Frozen food lasts indefinitely, according to Foodsafety.gov. But does that mean the raw chicken you bought on sale and froze will taste as good a year from now as it will three weeks from now? No. You can cook up that chicken a year later and it won't harm you, but it's taste and texture will be diminished.

The key is knowing when frozen food starts to lose quality — and making sure that everything is marked when it goes into the freezer. There isn't a magic number of days for each food, but there are general guidelines to follow. We followed Foodsafety.gov's recommendations unless otherwise noted.

Raw meat

  • Ground beef, turkey, veal, pork and lamb: For best flavor and texture, these ground meats are best used within three or four months of being frozen.
  • Steaks, chops and roasts: These cuts of beef, veal, lamb or pork can be frozen for six to 12 months before losing quality. Chops of these meats start to lose quality after four to six months and whole roasts are best used within four to 12 months. These are some wide windows, so check for freezer burn and other signs of quality deterioration periodically. (More on freezer burn below.)
  • Poultry: Whole birds can keep their quality for up to a year; pieces of birds keep their quality for up to nine months.
  • Fish: For optimum quality, fatty fish (salmon, tuna) should be consumed with two to three months. Lean fish (cod, flounder) should be consumed within six months, according to Real Simple.

Fruits and vegetables

You can freeze most vegetables and non-citrus fruits for about 8 to 12 months, according to the National Center for Home Food Preservation. (You can freeze citrus, too, but you need to take some extra steps.) Vegetables will benefit from blanching before you freeze them. That point of that process — basically shocking them briefly in boiling water — is to stop the enzyme process, which affects nutrient levels and the appearance of your veggies.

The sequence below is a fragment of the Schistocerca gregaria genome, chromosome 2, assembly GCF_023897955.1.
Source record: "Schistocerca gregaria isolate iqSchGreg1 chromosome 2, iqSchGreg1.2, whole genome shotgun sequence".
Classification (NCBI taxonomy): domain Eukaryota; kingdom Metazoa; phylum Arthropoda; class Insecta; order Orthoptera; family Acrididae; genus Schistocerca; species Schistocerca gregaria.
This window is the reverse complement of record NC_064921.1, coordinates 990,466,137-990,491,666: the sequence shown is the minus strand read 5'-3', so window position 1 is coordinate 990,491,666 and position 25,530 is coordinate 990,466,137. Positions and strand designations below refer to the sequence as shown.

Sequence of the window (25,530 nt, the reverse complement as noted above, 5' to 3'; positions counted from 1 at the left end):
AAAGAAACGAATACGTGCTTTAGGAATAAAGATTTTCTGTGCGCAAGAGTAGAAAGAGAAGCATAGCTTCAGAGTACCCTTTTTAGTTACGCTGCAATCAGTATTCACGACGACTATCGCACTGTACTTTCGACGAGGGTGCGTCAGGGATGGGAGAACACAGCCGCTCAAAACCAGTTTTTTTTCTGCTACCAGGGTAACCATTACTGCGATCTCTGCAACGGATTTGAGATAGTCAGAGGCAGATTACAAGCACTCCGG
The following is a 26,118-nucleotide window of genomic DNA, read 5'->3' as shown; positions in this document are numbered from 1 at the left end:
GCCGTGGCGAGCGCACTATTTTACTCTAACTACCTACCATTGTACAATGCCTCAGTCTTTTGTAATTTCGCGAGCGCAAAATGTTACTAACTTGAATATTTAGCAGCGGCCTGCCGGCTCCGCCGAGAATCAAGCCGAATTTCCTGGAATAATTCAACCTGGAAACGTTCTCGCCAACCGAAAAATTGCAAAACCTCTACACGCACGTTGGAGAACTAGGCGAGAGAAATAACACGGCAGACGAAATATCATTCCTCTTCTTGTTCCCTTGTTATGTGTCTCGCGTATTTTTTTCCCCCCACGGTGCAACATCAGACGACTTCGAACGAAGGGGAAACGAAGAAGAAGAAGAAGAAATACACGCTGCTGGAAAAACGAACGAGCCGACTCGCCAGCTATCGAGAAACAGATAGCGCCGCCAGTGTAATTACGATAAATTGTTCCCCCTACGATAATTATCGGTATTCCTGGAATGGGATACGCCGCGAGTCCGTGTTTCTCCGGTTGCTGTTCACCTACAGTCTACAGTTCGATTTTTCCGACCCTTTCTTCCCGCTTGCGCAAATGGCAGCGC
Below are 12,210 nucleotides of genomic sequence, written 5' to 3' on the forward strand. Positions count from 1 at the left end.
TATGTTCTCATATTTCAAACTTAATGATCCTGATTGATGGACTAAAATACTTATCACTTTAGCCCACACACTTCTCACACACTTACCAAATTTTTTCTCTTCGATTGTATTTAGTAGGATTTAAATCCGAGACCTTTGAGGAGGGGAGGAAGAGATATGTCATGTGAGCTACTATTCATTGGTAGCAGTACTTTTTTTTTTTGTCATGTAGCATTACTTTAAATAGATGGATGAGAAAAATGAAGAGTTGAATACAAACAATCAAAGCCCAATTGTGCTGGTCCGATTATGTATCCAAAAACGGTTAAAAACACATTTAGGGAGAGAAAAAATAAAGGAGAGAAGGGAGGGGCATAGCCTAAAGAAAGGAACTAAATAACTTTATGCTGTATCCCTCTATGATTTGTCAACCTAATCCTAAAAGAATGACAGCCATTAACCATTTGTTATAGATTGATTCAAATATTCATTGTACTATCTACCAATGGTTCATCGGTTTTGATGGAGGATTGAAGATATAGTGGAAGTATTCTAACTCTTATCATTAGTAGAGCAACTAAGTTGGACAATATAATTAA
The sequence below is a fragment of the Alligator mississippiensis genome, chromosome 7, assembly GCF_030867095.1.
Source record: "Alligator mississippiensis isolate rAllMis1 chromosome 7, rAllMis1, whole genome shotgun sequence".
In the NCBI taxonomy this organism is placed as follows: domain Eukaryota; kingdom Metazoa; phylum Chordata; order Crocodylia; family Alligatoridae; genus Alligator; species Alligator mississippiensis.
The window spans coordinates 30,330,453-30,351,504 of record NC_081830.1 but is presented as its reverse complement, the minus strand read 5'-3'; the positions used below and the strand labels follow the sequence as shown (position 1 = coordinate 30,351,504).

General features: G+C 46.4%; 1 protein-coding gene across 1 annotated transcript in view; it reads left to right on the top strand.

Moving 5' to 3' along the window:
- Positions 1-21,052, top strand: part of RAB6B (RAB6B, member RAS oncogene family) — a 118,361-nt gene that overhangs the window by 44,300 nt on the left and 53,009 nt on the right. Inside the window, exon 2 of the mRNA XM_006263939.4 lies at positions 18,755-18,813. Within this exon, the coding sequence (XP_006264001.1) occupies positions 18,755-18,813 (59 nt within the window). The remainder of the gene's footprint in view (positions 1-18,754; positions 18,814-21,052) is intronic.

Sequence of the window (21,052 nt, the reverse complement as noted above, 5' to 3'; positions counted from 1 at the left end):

Soups, stews, chili and casseroles

french onion soup If you made too much soup, don't toss it; freeze it. (Photo: AS Food Studio/Shutterstock)

Soups, stews, chili and casseroles that have vegetables, meats, grains, pasta or cheese will keep their quality for two to three months in the freezer. This stands whether they are newly purchased or freshly made and frozen.

General leftovers

  • Cooked meat or poultry: Eat with two to six months for optimum quality.
  • Pizza: Don't leave leftover pizza in the freezer for more than one or two months if you want it to taste its best.
  • Chicken nuggets or patties: Use them within one to three months or they'll start to lose flavor and texture.

Waffles, pancakes and French toast

These breakfast staples can be frozen for up to a month and they will still hold their quality, according to Betty Crocker.

What are the signs of freezer burn?

freezer-burn This turkey breast shows signs of freezer burn: ice crystals have formed from the moisture in the poultry and brown spots show where it has dried out. (Photo: Tim Belyk/Shutterstock)

Freezer burn happens when food loses water molecules. The molecules form ice crystals and the crystals move to the coldest area of the freezer, according to Symptom Find. The frost that builds up on the walls of a freezer is apparently the water molecules that have traveled from food. When food gets freezer burn, it changes color and dries out, loosing quality. It's still safe to eat, but it will have a lower quality taste and texture. When too much air stays in the packaging of a frozen item, that can also cause it to lose quality.

How to prevent freezer burn

  • Make sure your freezer's temperature is accurate. It should be at 0 degrees Fahrenheit to avoid freezer burn and to keep the food safe.
  • Package your items tightly so they stay moist and away from oxygen. Use freezer wrap and bags and containers specifically made for the freezer.
  • Vacuum seal foods if possible or make sure to draw as much air out of the packaging before you place them in the freezer.
  • The longer food is in the freezer, the more susceptible to freezer burn it becomes. Label your foods in the freezer with the date they went in and a best by date, and plan your meals accordingly.

Do you have any other tips for keeping foods fresh and at their optimum quality in the freezer? Add them in the comments section below.

Robin Shreeves ( @rshreeves ) focuses on food from a family perspective from her home base in New Jersey.